You have held onto this memory sadistically, stashed it like a coupon. But when you cashed it in last night, he remembered it differently. This favour he begged of you—he has transformed into a gift to motherhood that he endowed, that he maintains, that he curates. What is more, he is wounded that you do not recognise his generosity. His sleight of hand reveals him to be victim and you the persecutor. He’s a magician and you are morphed into a possession.

Oldest patriarchal con in the book.

But I am yet entirely unowned; an entirety still unknown.

Today, when I arrive at the river, I leave my clothes in a hedge and slip, almost accidentally but also deliberately, into the water. This seems to be how our life happens.

My legs kick hard in the rhythmic pull and glide of breast stroke and my arms, ballast and rudder, are pallid green in the murk. Weeds finger my torso and I am glowing with the exertion of staying warm. The river water strokes my skin, like razor blades. In the water I am not thinking, not feeling, only surrendering.

Belatedly, I notice piles of storm clouds reflected in the surface of the river. The willow trees heave like an ocean swell and with each toss and pull of the wind, water splashes my eyes. There is a low rumble of thunder. I am aware that I ought not to be in the water when the storm begins.

I (literally) grasp nettles and heave myself onto the bank just as the first fat drops of rain splat down.

Water runs down my legs and the soles of my feet are numb which makes them feel lumpy on the ground. I have no towel and my clothes are in a hedge. I am naked by the side of the river and dimly wondering whether this is a criminal offence. My breasts pucker, arming themselves against the cold. Boudicca. I recover my running kit from the hedge.

The bra straps scratch my arms, which shudder as I reach stiff fingers to fasten the hooks at the back. I am as clumsy as a teenage boy. The t-shirt ruffles over my damp torso followed by the feeble insulation of a sweatshirt.

Soft sheets of drizzle billow over the meadows releasing the smell of petrichor. The branches shake themselves out as the wind gathers strength and the pattering of droplets on the canopy slowly overwhelms all other sounds. I bundle shoes, joggers, socks and stumble for cover under hawthorn, my bare feet dodging clusters of nettles and thistles. Standing on dried bark, I resume my frenzied collaging of clothes. Hypothermic convulsions wrack my body as I stagger about thrusting feet through knicker holes, dragging up resistant joggers and socks, finally tying my running shoes with frigid, arthritic fingers.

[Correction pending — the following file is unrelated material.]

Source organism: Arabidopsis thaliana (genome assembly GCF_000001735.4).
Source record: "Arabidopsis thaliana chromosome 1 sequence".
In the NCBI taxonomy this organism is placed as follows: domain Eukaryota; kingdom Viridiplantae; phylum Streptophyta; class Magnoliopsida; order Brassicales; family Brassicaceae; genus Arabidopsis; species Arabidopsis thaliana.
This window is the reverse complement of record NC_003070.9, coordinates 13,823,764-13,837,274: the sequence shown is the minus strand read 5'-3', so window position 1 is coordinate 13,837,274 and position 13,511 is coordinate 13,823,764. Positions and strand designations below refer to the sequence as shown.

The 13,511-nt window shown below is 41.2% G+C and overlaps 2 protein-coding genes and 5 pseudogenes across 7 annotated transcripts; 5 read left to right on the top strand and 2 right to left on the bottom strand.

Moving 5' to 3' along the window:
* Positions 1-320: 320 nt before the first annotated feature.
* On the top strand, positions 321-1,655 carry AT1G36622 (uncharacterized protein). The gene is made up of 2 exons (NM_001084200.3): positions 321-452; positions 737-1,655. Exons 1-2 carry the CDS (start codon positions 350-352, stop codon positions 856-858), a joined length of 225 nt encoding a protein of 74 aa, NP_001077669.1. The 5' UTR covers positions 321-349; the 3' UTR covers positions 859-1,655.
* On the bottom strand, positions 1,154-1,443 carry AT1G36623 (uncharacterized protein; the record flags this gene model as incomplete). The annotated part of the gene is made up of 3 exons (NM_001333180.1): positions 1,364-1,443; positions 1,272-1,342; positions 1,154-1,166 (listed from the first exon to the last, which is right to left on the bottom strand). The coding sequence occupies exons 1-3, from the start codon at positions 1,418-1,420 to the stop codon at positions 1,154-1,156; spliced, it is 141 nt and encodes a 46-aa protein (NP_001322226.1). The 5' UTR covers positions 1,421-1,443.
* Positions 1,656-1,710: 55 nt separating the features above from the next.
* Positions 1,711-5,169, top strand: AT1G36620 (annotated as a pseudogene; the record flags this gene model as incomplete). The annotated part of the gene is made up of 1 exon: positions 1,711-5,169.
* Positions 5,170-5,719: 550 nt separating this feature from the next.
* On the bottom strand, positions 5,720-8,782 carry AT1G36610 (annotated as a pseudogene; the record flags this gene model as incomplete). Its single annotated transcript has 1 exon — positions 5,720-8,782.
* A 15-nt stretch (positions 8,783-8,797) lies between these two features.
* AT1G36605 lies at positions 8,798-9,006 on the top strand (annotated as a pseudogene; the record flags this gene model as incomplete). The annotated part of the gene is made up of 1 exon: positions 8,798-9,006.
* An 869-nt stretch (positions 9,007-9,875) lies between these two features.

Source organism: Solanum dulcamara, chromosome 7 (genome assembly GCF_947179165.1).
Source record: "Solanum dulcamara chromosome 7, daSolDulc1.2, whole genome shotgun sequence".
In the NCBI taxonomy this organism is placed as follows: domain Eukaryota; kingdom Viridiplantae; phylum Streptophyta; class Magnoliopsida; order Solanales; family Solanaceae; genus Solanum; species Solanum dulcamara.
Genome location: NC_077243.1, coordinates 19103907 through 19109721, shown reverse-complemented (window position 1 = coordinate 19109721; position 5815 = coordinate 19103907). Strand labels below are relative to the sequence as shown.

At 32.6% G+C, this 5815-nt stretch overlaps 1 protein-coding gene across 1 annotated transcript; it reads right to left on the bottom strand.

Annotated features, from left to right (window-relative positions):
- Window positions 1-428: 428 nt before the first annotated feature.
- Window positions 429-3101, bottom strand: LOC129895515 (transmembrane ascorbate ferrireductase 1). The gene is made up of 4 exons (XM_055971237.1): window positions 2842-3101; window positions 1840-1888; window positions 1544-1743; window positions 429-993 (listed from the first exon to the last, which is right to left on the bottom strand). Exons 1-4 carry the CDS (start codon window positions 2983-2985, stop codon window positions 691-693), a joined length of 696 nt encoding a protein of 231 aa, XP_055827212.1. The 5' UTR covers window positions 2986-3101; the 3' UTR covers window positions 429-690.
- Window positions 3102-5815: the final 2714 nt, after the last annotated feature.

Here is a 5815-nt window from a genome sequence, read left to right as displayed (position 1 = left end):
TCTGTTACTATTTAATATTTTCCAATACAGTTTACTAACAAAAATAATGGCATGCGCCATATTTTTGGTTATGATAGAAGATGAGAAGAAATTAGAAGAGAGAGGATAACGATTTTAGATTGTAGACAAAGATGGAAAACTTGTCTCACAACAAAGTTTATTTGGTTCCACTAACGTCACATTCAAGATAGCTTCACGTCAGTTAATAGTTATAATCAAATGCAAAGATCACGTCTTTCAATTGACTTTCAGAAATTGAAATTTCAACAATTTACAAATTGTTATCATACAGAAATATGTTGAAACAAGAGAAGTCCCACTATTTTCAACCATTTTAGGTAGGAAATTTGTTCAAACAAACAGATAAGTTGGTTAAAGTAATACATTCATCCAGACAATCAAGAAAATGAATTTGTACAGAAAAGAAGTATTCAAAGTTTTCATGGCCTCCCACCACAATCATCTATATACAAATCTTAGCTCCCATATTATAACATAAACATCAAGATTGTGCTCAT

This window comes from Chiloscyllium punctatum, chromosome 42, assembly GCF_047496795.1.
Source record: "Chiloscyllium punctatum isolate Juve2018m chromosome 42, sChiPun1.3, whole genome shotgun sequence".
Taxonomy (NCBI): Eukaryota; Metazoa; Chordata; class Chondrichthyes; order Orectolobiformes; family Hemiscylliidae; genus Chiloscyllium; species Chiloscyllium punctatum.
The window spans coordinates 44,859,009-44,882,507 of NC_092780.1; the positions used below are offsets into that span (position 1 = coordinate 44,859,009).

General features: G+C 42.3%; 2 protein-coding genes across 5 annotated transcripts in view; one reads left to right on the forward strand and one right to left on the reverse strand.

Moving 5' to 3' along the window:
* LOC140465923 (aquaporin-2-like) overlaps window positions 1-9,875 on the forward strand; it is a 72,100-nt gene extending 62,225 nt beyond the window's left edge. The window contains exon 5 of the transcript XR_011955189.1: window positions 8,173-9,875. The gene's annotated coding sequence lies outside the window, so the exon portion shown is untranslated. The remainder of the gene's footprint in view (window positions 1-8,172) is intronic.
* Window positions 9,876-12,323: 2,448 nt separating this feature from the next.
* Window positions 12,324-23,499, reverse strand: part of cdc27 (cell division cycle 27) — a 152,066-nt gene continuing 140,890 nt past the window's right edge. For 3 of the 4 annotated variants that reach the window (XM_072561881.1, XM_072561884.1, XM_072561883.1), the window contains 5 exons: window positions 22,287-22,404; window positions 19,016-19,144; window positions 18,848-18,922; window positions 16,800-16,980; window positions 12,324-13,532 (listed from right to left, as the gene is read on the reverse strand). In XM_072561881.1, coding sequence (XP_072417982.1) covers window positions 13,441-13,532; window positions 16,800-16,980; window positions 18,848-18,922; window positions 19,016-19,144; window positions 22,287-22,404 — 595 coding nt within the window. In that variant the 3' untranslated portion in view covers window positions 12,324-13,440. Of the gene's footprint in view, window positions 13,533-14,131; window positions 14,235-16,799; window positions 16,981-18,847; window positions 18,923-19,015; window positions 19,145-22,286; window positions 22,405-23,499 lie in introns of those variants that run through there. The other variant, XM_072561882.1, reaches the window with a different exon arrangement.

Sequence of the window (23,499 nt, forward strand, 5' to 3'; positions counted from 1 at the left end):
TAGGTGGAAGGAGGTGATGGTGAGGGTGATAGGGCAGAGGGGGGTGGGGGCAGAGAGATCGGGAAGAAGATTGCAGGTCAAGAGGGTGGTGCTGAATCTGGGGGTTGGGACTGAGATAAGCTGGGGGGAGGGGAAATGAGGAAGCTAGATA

There is a soughing and the sounds of the river, the rain and the wind blend into ever more complex tones. I am a commotion of cold and the deluge shows no sign of easing. As I listen to the meandering rhythms of the storm, I feel like I am trapped in the dramatic second movement of a symphony I had not planned on composing. The meadows, shrouded in opalescent greyness, are empty of people and I am quaking in a hawthorn hedge. I am desperate to leave and yet everything is achingly beautiful: catastrophically, ridiculously, unexpectedly, exuberantly, contagiously alive.

Perhaps you are waiting for the gods you don’t believe in to step in.

We cannot stand shuddering in a hedge any longer. Neither can we call him for rescue—the prince, the persecutor. So we take the only other option: to step into the cascading rain and resume running.

Raindrops bounce off the path and mud spatters our calves, our thighs, even our lower back. Soon our shoes are steeped in water and squelching with each step. The joggers have become a slick layer of second skin. Passing cars launch arcs of muddy water, drenching us in an urban benediction. It is pure calamity.

As we turn towards the long straight road that leads home, a sun eclipse begins: angel beams pour down from the massing anthracite cloud. And then a rainbow: these are the metaphors we live by; the metamorphoses we live for. In running away and running home we are vanquished and victorious, ruptured but powerfully, inexorably re-pairing.

Sonia Trickey is a secondary English teacher in Cambridge, United Kingdom. She has had short stories accepted for publication with Beyond Words, CALYX, Toasted Cheese, Litro, and Fictive Dream. She was a notable entry in The Disquiet Prize and placed in a Flash Fiction competition with Cranked Anvil. She attended the creative writing programme at the Cambridge University summer school and has completed a diploma in creative nonfiction. She also enjoys swimming, running, and stretching in wild spaces.